The cost of getting it wrong in medical device design

A new report by the US Food and Drug Administration shows a 97% increase in recalls of medical devices since 2003. Emergo

Value of human factors testing in medical device design

There are several explanations for the dramatic jump in recalls, including; the increasing complexity of devices, a global supply chain and an ever demanding race to the market. The medical devices market is growing every day, and now with a growing number of sophisticated products available. These devices will often incorporate technology advances that impact the way a device is designed, built and how people interact with it.

Medical device manufacturers are under growing pressure from consumers and shareholders alike to beat competitors to market with new more advanced devices. This race can lead to cutting corners on quality. While transformational growth and innovation propel the medical device industry forward, new burdens are created that impact quality systems and result in an ever-increasing number of recalls.

The financial costs of recalls for medical device companies can be huge. However, the financial implication is only part of the overall picture. News spreads fast now thanks to the internet and social media, and companies can quickly develop an unwanted reputation. Global manufacturers who have experienced recalls can manage the situation given their influence on the market, but smaller manufacturers, operating with tighter margins, will suffer far more, especially given the level of scrutiny and culpability associated to a poor performing medical device.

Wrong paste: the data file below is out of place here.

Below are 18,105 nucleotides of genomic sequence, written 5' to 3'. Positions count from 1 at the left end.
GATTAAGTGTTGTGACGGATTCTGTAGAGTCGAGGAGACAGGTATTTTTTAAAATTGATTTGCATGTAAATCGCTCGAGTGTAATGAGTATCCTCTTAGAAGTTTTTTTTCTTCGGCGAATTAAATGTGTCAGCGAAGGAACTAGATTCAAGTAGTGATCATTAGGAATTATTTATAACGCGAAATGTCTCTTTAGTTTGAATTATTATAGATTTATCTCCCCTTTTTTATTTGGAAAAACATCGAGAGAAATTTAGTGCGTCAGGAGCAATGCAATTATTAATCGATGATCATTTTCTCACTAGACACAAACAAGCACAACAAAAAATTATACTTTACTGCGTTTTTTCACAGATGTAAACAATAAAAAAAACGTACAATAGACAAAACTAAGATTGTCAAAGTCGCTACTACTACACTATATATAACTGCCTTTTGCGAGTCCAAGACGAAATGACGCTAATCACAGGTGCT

Recalls require companies to invest resources in litigation, communication, logistics and product disposal. These resources might be better utilised in the research and development of new products. The high costs associated with recalls coupled with the damage done to a company’s brand might mean the lost opportunities are never recouped. The bigger issue for the medical device industry will be balancing the benefits and rewards of bringing new products to market with the risks and pitfalls of not being quite ready for patient use.

At CCD we aim to be involved in a new product development cycle as early as possible. Test early and test often, gaining invaluable feedback on the product design and a real insight into user needs. Formative studies, with smaller pools of participants are relatively inexpensive compared with failing a late summative study with roughly double the participants involved.

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Dan is a Senior Human Factors Consultant at CCD.

 

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Dan Simmons

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